free ebooks www.ebook777.comCHAPTER 1INTRODUCTION TO STATISTICAL MECHANICS1.1 THE PARTITION FUNCTIONThe key principle of statistical mechanics is as follows :If a system in equilibrium can be in one of N states, then the probability ofthe system having energy E" is ( l /Q) e E /kT, where-nk Boltzmann's constant, and T temperature. Q is called the partitionfunction.If we take I i) as a state with energy Ei and A as a quantum-mechanicaloperator for a physical observable, then the expected value of the observable is(A) ! L (iIA l i)e-EdkT Ii )QThis fundamental law is the summit of statistical mechanics, and the entiresubject is either the slide-down from this summit, as the principle is applied tovarious cases, or the climb-up to where the fundamental law is derived and theconcepts of thermal equilibrium and temperature T clarified. We will begin byembarking on the climb.If a system is very weakly coupled to a heat bath at a given "temperature,"if the coupling is indefinite or not known precisely, if the coupling has been onfor a long time, and if all the "fast" things have happened and all the "slow"things not, the system is said to be in thermal equilibrium.For instance, an enclosed gas placed in a heat bath will eventually erode itsenclosure; but this erosion is a comparatively slow process, and sometime beforethe enclosure is appreciably eroded, the gas will be in thermal equilibrium.Consider two different states of the system that have the same energy,Er E. The probabilities of the system being in states rand s are then equal.For if the system is in state r, any extremely small perturbation will cause thesystem to go into a different state of essentially the same energy, such as s. The1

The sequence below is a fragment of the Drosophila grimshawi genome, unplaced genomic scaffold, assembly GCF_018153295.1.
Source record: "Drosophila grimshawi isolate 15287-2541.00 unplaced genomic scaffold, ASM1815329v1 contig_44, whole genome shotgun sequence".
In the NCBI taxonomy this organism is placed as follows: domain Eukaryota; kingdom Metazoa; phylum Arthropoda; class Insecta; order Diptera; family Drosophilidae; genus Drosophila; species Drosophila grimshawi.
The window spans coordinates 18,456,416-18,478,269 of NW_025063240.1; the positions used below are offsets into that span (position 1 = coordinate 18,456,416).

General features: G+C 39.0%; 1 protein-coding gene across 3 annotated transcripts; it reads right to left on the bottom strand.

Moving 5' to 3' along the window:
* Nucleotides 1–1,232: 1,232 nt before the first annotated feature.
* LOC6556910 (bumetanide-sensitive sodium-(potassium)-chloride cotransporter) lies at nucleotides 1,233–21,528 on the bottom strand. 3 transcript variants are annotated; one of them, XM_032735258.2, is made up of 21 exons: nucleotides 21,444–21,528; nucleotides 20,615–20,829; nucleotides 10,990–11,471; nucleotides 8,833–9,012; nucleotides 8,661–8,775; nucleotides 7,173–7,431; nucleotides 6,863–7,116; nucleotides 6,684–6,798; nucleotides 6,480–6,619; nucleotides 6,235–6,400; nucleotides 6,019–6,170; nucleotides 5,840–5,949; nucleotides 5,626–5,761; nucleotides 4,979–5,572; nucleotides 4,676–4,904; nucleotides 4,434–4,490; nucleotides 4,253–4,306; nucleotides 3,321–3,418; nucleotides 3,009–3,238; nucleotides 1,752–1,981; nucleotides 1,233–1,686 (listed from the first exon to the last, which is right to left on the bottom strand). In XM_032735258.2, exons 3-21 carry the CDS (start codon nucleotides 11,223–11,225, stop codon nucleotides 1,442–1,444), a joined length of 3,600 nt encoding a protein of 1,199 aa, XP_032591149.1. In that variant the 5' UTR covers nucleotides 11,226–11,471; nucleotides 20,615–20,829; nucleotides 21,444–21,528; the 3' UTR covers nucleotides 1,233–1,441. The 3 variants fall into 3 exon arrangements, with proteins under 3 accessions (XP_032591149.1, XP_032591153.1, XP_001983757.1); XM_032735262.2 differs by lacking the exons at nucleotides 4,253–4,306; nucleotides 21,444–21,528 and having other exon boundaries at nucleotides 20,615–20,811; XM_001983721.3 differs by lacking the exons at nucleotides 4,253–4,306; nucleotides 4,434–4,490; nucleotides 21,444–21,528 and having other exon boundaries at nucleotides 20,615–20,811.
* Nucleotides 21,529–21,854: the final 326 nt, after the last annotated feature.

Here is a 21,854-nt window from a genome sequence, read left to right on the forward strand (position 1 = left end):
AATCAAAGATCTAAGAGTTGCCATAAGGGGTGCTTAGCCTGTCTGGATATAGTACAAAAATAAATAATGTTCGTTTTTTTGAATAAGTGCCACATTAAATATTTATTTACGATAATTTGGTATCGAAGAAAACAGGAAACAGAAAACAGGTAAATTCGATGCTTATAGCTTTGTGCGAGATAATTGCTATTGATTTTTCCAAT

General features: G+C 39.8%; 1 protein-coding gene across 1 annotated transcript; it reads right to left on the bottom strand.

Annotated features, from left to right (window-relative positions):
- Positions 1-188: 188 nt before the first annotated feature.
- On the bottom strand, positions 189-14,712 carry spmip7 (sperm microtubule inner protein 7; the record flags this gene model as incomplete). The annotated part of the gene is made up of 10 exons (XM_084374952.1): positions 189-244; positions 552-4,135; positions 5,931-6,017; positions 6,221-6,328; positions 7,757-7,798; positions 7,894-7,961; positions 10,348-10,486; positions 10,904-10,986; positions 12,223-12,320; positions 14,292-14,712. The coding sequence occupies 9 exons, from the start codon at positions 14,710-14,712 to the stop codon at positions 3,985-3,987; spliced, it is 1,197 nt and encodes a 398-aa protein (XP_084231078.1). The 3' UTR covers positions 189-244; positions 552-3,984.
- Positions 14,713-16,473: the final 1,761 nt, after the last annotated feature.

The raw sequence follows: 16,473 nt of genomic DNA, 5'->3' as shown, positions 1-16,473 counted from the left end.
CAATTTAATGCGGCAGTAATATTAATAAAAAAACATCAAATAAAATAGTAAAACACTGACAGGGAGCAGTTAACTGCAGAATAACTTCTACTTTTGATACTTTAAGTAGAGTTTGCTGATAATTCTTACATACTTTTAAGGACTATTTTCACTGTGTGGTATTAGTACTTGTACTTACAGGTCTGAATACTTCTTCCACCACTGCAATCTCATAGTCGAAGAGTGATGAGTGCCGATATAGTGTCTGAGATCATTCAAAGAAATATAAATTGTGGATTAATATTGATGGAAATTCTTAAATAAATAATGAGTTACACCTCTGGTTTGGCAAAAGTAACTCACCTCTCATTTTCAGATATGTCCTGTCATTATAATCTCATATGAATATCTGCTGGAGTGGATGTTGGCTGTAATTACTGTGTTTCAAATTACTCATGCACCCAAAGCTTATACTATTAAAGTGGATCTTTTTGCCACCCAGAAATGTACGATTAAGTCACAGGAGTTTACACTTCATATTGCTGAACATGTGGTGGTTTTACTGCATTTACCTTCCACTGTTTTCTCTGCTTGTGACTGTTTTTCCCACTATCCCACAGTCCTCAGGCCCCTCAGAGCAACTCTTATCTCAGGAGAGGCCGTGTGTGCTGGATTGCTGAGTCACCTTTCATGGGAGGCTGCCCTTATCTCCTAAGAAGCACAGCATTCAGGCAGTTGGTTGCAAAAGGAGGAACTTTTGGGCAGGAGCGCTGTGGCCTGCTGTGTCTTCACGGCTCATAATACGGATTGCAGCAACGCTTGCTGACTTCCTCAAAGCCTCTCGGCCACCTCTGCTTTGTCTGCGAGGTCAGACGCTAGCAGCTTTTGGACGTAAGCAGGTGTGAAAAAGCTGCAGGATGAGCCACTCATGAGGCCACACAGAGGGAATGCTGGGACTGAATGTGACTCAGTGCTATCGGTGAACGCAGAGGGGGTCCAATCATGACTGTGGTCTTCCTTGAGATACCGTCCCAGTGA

2free ebooks www.ebook777.com1.1Introduction to statistical mechanicssH------Fig. 1.1PeEr)PeEr') ,same is true if the system is in state s. Since the system remains in contact withthe heat bath for a long time, one would expect states of equal energy to beequally likely. Also, states of different energies would be expected to havedifferent probabilities., Because two states of the same energy are equally probable, the probabilityof a state having energy. E is a function only of the energy; P P(E).Now consider a system, S, in equilibrium with a large heat bath, H (seeFig. 1 .1). Since experience shows that the behavior of a system in equilibrium isindependent of the nature of the heat bath, the bath may be assumed extremelylarge and its total energy E very great. Also, the possible energy levels of theheat bath may be assumed quasi-continuous.Let the energy levels of the heat bath be denoted by Hi' These levels aredistributed quasi-continuously. Let the energy levels of S be denoted by Ej Then Hi » Ej for all i, j. The bath plus the system can be thought of as a newsystem, T, which is also in thermal equilibrium.T has a definite energy, but as that energy is not fixed exactly (the bath is incontact with the outside world), we can assume that the energy may be anywherein the range Eo . If is sufficiently small, we can assume that the states ofthe heat bath are equally likely in the range Hi . Let I1(Hr) be the number ofstates per unit energy range in the heat bath H around energy H r.The probability, P eEr), that S is in a state with energy Er is proportional tothe number of ways S can have that energy. In other words, it is proportionalthe number of states of H that allow T to have energy into I1(Eo - Er)2 the range Eo . Then I1(Eo - Er)I1(Eo - Er,) e1nq(Eo-Er)-lnq(Eo-Er').e-P(Er-Er,)., PeEr') oc e-PEr'.Normalization requires that P (Ei) (l/Q) e-PE, where QErEnergy levels in a system S and a heat bath H.PeEr)PeEr')3Remember that Er «Eo. If it is true that (d/dE) In I1(E) peE) is almostconstant for E in the range under consideration, * then we can sayso------The partition function Li e-pE,.The fundamental law has just been shown to be quite plausible. But forthose who doubt the constancy of peE), let us consider some examples;First, assume that the heat bath consists of N independent harmonic oscil lators. The energy of the bath isNF L n/lwi'i 1where we assume that ni is very large, and we neglect the zero-point energy.2, we have theHow many states are there with energy less than F? If Nsituation. shown in Fig. 1.2.For N 2, the number of states i&proportional to the area of the triangle.Clearly the number of states with energy less than F for large F is proportionalto FN ; so the number of states per unit energy range is I1(F) oc (d/dF)FN oc FN-1 In I1(F)d In I1(F)dF constant (NN- 1F--1) In F,- 1N - sinceE r « E o.* The basic assumption made here is, that the system governing the probabilities hasa quasi-continuous spectrum in the region considered and for which there is no partic is only defined up to an additive constant e, we should haveSInce/(e1)/(e2) where/(e) is the probability. Definingwe obtainfee) gee - e2),g(e)g(e1 - e2)which is (uniquely) solved bythat is, e)/(e2 e) , g(O)g(el - e2 e),gee) g(O)e-PE(P constant),